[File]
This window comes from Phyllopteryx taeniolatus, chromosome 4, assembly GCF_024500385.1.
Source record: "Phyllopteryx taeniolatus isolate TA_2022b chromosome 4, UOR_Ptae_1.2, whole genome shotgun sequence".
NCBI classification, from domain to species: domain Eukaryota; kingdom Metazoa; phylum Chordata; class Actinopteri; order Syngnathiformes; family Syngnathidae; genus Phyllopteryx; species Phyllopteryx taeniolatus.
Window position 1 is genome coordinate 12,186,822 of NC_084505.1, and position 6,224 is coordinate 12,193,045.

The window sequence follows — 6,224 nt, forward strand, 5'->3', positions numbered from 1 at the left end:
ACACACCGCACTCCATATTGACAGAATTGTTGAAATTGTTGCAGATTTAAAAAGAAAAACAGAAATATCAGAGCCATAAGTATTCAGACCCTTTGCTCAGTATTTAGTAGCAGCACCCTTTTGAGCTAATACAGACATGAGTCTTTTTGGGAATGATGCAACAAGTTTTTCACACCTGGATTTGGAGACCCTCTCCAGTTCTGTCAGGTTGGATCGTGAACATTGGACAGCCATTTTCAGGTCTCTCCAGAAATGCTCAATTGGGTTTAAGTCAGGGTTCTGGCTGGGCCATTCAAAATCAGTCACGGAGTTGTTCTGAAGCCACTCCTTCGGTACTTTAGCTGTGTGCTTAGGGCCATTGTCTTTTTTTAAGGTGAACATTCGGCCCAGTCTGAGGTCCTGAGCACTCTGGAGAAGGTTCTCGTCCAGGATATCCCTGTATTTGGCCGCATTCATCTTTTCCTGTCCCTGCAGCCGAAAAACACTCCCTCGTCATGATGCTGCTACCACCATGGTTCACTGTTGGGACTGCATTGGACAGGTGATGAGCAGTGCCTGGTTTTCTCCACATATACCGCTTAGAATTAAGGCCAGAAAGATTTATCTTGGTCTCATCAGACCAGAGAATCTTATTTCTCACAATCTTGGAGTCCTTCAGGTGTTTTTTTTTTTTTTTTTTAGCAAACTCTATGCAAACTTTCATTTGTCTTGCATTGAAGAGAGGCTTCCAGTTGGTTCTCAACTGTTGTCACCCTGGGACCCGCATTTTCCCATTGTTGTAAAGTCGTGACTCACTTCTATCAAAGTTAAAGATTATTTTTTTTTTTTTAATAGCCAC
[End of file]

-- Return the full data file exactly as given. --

This window comes from Phyllopteryx taeniolatus, chromosome 4, assembly GCF_024500385.1.
Source record: "Phyllopteryx taeniolatus isolate TA_2022b chromosome 4, UOR_Ptae_1.2, whole genome shotgun sequence".
NCBI classification, from domain to species: domain Eukaryota; kingdom Metazoa; phylum Chordata; class Actinopteri; order Syngnathiformes; family Syngnathidae; genus Phyllopteryx; species Phyllopteryx taeniolatus.
Window position 1 is genome coordinate 12,186,822 of NC_084505.1, and position 6,224 is coordinate 12,193,045.

The window sequence follows — 6,224 nt, forward strand, 5'->3', positions numbered from 1 at the left end:
ACACACCGCACTCCATATTGACAGAATTGTTGAAATTGTTGCAGATTTAAAAAGAAAAACAGAAATATCAGAGCCATAAGTATTCAGACCCTTTGCTCAGTATTTAGTAGCAGCACCCTTTTGAGCTAATACAGACATGAGTCTTTTTGGGAATGATGCAACAAGTTTTTCACACCTGGATTTGGAGACCCTCTCCAGTTCTGTCAGGTTGGATCGTGAACATTGGACAGCCATTTTCAGGTCTCTCCAGAAATGCTCAATTGGGTTTAAGTCAGGGTTCTGGCTGGGCCATTCAAAATCAGTCACGGAGTTGTTCTGAAGCCACTCCTTCGGTACTTTAGCTGTGTGCTTAGGGCCATTGTCTTTTTTTAAGGTGAACATTCGGCCCAGTCTGAGGTCCTGAGCACTCTGGAGAAGGTTCTCGTCCAGGATATCCCTGTATTTGGCCGCATTCATCTTTTCCTGTCCCTGCAGCCGAAAAACACTCCCTCGTCATGATGCTGCTACCACCATGGTTCACTGTTGGGACTGCATTGGACAGGTGATGAGCAGTGCCTGGTTTTCTCCACATATACCGCTTAGAATTAAGGCCAGAAAGATTTATCTTGGTCTCATCAGACCAGAGAATCTTATTTCTCACAATCTTGGAGTCCTTCAGGTGTTTTTTTTTTTTTTTTTTAGCAAACTCTATGCAAACTTTCATTTGTCTTGCATTGAAGAGAGGCTTCCAGTTGGTTCTCAACTGTTGTCACCCTGGGACCCGCATTTTCCCATTGTTGTAAAGTCGTGACTCACTTCTATCAAAGTTAAAGATTATTTTTTTTTTTTTAATAGCCAC